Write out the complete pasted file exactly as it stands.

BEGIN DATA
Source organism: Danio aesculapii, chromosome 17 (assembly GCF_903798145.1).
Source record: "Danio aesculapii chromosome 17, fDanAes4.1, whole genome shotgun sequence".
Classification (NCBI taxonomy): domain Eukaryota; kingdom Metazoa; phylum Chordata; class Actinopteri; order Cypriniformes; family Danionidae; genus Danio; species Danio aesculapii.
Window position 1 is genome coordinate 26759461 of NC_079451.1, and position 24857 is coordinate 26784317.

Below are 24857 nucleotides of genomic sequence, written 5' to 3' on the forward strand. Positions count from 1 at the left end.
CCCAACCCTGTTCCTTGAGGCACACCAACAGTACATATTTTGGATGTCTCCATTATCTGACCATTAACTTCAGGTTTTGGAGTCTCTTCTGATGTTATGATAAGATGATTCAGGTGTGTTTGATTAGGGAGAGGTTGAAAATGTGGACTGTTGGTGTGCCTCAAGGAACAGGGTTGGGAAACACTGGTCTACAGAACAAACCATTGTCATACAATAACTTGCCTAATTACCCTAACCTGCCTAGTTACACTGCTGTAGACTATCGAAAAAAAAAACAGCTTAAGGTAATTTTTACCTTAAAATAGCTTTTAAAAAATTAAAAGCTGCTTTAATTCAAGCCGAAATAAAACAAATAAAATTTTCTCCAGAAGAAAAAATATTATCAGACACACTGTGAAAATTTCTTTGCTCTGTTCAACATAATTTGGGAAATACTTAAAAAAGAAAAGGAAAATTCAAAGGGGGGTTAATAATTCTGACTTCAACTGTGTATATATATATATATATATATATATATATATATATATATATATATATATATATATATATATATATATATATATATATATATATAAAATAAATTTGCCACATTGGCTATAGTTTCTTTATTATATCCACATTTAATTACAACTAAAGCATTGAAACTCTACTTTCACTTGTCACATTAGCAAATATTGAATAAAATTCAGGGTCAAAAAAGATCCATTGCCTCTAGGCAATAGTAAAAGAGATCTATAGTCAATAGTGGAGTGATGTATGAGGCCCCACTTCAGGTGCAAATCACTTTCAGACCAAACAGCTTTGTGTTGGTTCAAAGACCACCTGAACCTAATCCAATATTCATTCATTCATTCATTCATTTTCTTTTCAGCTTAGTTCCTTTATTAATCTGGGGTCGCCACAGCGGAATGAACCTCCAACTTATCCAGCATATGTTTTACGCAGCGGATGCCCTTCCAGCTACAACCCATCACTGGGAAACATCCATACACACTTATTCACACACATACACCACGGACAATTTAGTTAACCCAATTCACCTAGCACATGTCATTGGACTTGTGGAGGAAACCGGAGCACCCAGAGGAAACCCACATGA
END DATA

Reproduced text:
Source organism: Danio aesculapii, chromosome 17 (assembly GCF_903798145.1).
Source record: "Danio aesculapii chromosome 17, fDanAes4.1, whole genome shotgun sequence".
Classification (NCBI taxonomy): domain Eukaryota; kingdom Metazoa; phylum Chordata; class Actinopteri; order Cypriniformes; family Danionidae; genus Danio; species Danio aesculapii.
Window position 1 is genome coordinate 26759461 of NC_079451.1, and position 24857 is coordinate 26784317.

Below are 24857 nucleotides of genomic sequence, written 5' to 3' on the forward strand. Positions count from 1 at the left end.
CCCAACCCTGTTCCTTGAGGCACACCAACAGTACATATTTTGGATGTCTCCATTATCTGACCATTAACTTCAGGTTTTGGAGTCTCTTCTGATGTTATGATAAGATGATTCAGGTGTGTTTGATTAGGGAGAGGTTGAAAATGTGGACTGTTGGTGTGCCTCAAGGAACAGGGTTGGGAAACACTGGTCTACAGAACAAACCATTGTCATACAATAACTTGCCTAATTACCCTAACCTGCCTAGTTACACTGCTGTAGACTATCGAAAAAAAAAACAGCTTAAGGTAATTTTTACCTTAAAATAGCTTTTAAAAAATTAAAAGCTGCTTTAATTCAAGCCGAAATAAAACAAATAAAATTTTCTCCAGAAGAAAAAATATTATCAGACACACTGTGAAAATTTCTTTGCTCTGTTCAACATAATTTGGGAAATACTTAAAAAAGAAAAGGAAAATTCAAAGGGGGGTTAATAATTCTGACTTCAACTGTGTATATATATATATATATATATATATATATATATATATATATATATATATATATATATATATATATATATATATATATATATATAAAATAAATTTGCCACATTGGCTATAGTTTCTTTATTATATCCACATTTAATTACAACTAAAGCATTGAAACTCTACTTTCACTTGTCACATTAGCAAATATTGAATAAAATTCAGGGTCAAAAAAGATCCATTGCCTCTAGGCAATAGTAAAAGAGATCTATAGTCAATAGTGGAGTGATGTATGAGGCCCCACTTCAGGTGCAAATCACTTTCAGACCAAACAGCTTTGTGTTGGTTCAAAGACCACCTGAACCTAATCCAATATTCATTCATTCATTCATTCATTTTCTTTTCAGCTTAGTTCCTTTATTAATCTGGGGTCGCCACAGCGGAATGAACCTCCAACTTATCCAGCATATGTTTTACGCAGCGGATGCCCTTCCAGCTACAACCCATCACTGGGAAACATCCATACACACTTATTCACACACATACACCACGGACAATTTAGTTAACCCAATTCACCTAGCACATGTCATTGGACTTGTGGAGGAAACCGGAGCACCCAGAGGAAACCCACATGA